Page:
Let's slot Regna's Sanction into the, "Wow, I never really thought about this for Two-Headed Giant." For Commander, this makes a great political card, encouraging attacks in different directions and leaving players vulnerable for a turn. Many of the games that I saw over the weekend were massive board stalls with six or eight creatures on either side of the battlefield. When you and your ally each get a +1/+1 counter on every creature you control and all but two of your opponents' creatures get tapped, board stalls turn into nightmarish routs.
Partners with Sylvia Brightspear? Brightflame and Brightspear? Names like these are blatant merchandising. You want to bet those Goblin hacks are selling plushy Dragons with crappy lights in their mouths that burn out before the kids even leave the stadium. I'm sure Brightspears are obvious lightsaber rip-offs. And besides, the stage names are so obvious! What a couple of hacks!
During one of our games, one of our opponents played Khorvath "Brightflame" and my partner and I looked at each other for a split second before I decided it was Out of Bounds. Dealing with an endless string of flying Knights and double-striking Dragons just seemed like a horrible idea, so we stopped it before it got started. Commander and Two-Headed Giant can both see horrible board stalls, so a pair like Brightflame and Brightspear can bust up those stalls quickly. I'll be interested to see if the early Commander builds are an even mix of Knight and Dragon, or primarily one or the other.
I like the older art for this card. Steve Belledin does a great job, but I like a good map and the original has some solid parchment maps in the art.
In Commander, The Explorer is pretty benign. Everyone is happy to see it die and it moves the game forward. You likely earned some good will for a turn or two, but not much more than that. For Two-Headed Giant, you gave your opponents four untapped lands early in the game. Our opponent was kind enough to play The Explorer early and we were happy to kill it when we each had three lands on the battlefield and none in hand. Veteran Explorer turned the tide in that game, allowing us to each play two creatures the following turn and set up for a vicious swing.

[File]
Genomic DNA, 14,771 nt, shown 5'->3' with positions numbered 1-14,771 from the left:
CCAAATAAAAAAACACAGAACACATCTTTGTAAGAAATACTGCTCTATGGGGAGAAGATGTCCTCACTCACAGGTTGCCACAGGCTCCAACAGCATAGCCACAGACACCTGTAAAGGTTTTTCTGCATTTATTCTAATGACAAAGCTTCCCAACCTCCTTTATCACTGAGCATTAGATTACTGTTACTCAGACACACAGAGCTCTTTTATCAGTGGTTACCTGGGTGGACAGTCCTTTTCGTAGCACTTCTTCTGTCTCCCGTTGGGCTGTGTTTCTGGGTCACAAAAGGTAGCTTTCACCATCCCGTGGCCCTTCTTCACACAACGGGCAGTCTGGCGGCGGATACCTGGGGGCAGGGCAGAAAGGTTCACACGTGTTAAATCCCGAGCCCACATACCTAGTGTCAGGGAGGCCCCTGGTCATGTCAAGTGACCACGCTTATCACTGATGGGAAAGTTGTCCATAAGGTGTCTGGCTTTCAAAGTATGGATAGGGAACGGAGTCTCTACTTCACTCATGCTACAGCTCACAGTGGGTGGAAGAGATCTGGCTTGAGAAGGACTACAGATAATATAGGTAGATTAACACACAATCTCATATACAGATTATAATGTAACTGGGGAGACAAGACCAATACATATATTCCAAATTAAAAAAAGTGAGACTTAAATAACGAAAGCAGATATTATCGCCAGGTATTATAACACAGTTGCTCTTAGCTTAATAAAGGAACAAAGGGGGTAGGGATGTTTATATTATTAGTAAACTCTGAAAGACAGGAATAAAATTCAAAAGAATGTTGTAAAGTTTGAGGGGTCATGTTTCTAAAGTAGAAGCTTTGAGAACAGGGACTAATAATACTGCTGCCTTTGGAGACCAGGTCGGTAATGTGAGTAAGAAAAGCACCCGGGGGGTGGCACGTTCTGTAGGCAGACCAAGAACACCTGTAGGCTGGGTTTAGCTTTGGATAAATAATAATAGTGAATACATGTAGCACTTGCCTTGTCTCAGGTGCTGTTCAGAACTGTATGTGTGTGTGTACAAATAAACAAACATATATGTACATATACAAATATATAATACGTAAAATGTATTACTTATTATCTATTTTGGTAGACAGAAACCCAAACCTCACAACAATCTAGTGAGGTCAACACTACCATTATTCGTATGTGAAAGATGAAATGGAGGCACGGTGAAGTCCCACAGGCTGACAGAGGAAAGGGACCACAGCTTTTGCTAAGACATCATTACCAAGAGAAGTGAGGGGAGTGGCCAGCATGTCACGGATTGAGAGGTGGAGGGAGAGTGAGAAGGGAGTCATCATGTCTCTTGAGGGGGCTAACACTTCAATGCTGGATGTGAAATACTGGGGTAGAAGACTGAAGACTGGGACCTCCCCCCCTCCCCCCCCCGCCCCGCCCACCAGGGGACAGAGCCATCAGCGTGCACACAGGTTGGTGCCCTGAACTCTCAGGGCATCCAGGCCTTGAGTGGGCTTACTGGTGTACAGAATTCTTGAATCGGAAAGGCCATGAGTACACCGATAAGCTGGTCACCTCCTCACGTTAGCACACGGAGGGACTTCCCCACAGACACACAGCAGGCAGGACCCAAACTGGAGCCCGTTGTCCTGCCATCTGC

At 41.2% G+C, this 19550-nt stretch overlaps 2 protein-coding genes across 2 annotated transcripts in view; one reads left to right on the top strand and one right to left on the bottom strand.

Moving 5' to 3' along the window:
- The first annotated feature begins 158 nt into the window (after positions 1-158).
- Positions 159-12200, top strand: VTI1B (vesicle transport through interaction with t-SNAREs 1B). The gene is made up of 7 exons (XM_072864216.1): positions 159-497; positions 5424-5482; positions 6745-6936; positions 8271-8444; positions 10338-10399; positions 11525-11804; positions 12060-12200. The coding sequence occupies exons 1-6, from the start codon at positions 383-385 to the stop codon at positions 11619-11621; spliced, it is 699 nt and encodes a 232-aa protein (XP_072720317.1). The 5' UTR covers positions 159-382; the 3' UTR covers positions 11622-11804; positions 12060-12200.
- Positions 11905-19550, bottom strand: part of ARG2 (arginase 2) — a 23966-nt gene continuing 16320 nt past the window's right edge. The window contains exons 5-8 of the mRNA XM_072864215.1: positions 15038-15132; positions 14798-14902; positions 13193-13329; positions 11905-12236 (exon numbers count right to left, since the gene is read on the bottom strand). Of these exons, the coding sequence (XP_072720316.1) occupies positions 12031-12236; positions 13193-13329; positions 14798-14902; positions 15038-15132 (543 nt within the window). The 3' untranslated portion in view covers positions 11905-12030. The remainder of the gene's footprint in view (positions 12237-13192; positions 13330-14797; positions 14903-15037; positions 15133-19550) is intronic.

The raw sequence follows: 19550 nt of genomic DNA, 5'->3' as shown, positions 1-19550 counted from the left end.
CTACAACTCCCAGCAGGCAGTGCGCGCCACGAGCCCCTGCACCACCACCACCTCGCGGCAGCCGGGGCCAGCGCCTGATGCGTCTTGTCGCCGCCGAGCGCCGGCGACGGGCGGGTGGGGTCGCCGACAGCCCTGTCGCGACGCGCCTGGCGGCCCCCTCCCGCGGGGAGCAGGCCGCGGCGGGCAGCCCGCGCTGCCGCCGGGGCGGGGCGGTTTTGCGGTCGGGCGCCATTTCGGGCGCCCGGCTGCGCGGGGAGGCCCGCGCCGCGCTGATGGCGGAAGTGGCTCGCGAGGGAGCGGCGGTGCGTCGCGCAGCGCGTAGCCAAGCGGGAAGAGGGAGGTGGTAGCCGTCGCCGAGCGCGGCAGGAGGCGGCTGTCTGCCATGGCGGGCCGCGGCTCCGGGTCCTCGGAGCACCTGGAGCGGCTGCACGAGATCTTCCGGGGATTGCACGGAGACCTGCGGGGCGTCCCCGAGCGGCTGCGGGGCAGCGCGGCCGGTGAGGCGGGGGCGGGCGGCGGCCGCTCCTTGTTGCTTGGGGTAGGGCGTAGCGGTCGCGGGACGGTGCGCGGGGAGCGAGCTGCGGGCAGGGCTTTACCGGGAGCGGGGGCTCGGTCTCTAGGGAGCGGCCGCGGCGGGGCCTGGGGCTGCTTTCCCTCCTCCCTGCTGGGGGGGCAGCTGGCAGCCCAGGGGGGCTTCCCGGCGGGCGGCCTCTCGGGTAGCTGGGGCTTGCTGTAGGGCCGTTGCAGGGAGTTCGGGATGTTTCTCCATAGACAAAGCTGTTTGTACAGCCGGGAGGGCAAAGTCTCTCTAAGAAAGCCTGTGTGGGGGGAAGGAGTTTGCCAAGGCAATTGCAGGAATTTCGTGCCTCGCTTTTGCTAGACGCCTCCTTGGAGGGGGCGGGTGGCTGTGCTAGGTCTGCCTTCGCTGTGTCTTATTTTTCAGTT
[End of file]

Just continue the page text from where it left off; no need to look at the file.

I love cards that give you flexibility and when I first saw the Searchlight in Ravnica, I loved the idea that I would be able to give someone one mana. I imagined all the times they might need a different color of mana or just one more mana and I thought this was going to be great! I made sure I had four of them and started putting them into any of my decks that required at least three different colors.
Then the reality set in.
You don't use it that way. Ever. Either your opponents don't remember to ask you, or you don't want to do it, or whatever the reason it only ever gets tapped to add mana to your mana pool. The difference is that it isn't indestructible and it doesn't cost only two mana. There are still times when it is good but in most Commander games? Meh.
In Two-Headed Giant? Particularly in Sealed or Draft? This thing is a monster! If you just leave it sitting in the middle of the two of you, you both remember it is there and it gets used to smooth out awkward opening hands or rough curves. The card does great work and looked like an all-star when I saw it on the battlefield.
Magic is celebrating 25 years. Way back when, players would open their packs and moan about getting an Underground Sea in the rare spot. It is just a stupid land! They wanted a cool creature or something amazing that would crush their opponents. We think back to those silly players from 25 years ago and shack our heads at their lack of understanding.
Then last weekend I heard this twice: " Morphic Pool?! Ugh! This card sucks!"
Now these were both younger players, but I'd ask that you take the time and be sure the young players (and just new players generally) at your store understand the value of these lands. These are inexpensive dual lands for multiplayer. They have generic names and will likely be reprinted several times in future casual draft sets and Commander product. Get them. Fill your deck with them. Make sure your new players do the same, or we'll be hearing stories 25 years from now about players who traded them away for bulk rares.